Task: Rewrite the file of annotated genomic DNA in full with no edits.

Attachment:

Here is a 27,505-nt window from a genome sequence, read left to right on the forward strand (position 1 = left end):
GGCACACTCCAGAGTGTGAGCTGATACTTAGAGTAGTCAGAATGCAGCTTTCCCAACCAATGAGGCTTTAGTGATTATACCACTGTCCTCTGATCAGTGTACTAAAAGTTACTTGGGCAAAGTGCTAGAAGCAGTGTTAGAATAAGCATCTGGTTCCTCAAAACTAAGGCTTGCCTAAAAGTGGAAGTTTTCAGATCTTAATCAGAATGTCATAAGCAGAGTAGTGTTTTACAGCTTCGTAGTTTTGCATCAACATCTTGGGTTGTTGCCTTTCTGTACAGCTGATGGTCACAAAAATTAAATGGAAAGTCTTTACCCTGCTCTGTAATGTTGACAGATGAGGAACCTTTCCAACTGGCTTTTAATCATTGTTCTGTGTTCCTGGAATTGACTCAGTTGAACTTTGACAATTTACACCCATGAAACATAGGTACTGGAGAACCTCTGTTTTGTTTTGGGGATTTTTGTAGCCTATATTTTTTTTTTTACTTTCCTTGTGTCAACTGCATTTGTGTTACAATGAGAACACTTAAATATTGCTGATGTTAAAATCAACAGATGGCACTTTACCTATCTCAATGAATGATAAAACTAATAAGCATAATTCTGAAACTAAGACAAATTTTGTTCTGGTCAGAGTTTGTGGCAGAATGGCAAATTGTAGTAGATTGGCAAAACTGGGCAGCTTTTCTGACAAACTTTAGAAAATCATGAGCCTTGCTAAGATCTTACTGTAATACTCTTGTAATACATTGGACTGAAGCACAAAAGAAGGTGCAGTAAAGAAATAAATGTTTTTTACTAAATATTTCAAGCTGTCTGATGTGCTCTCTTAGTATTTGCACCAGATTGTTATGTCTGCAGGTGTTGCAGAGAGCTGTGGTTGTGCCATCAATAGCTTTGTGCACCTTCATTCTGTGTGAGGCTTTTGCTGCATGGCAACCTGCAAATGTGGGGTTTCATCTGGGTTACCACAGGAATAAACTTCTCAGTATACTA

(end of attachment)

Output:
Here is a 27,505-nt window from a genome sequence, read left to right on the forward strand (position 1 = left end):
GGCACACTCCAGAGTGTGAGCTGATACTTAGAGTAGTCAGAATGCAGCTTTCCCAACCAATGAGGCTTTAGTGATTATACCACTGTCCTCTGATCAGTGTACTAAAAGTTACTTGGGCAAAGTGCTAGAAGCAGTGTTAGAATAAGCATCTGGTTCCTCAAAACTAAGGCTTGCCTAAAAGTGGAAGTTTTCAGATCTTAATCAGAATGTCATAAGCAGAGTAGTGTTTTACAGCTTCGTAGTTTTGCATCAACATCTTGGGTTGTTGCCTTTCTGTACAGCTGATGGTCACAAAAATTAAATGGAAAGTCTTTACCCTGCTCTGTAATGTTGACAGATGAGGAACCTTTCCAACTGGCTTTTAATCATTGTTCTGTGTTCCTGGAATTGACTCAGTTGAACTTTGACAATTTACACCCATGAAACATAGGTACTGGAGAACCTCTGTTTTGTTTTGGGGATTTTTGTAGCCTATATTTTTTTTTTTACTTTCCTTGTGTCAACTGCATTTGTGTTACAATGAGAACACTTAAATATTGCTGATGTTAAAATCAACAGATGGCACTTTACCTATCTCAATGAATGATAAAACTAATAAGCATAATTCTGAAACTAAGACAAATTTTGTTCTGGTCAGAGTTTGTGGCAGAATGGCAAATTGTAGTAGATTGGCAAAACTGGGCAGCTTTTCTGACAAACTTTAGAAAATCATGAGCCTTGCTAAGATCTTACTGTAATACTCTTGTAATACATTGGACTGAAGCACAAAAGAAGGTGCAGTAAAGAAATAAATGTTTTTTACTAAATATTTCAAGCTGTCTGATGTGCTCTCTTAGTATTTGCACCAGATTGTTATGTCTGCAGGTGTTGCAGAGAGCTGTGGTTGTGCCATCAATAGCTTTGTGCACCTTCATTCTGTGTGAGGCTTTTGCTGCATGGCAACCTGCAAATGTGGGGTTTCATCTGGGTTACCACAGGAATAAACTTCTCAGTATACTA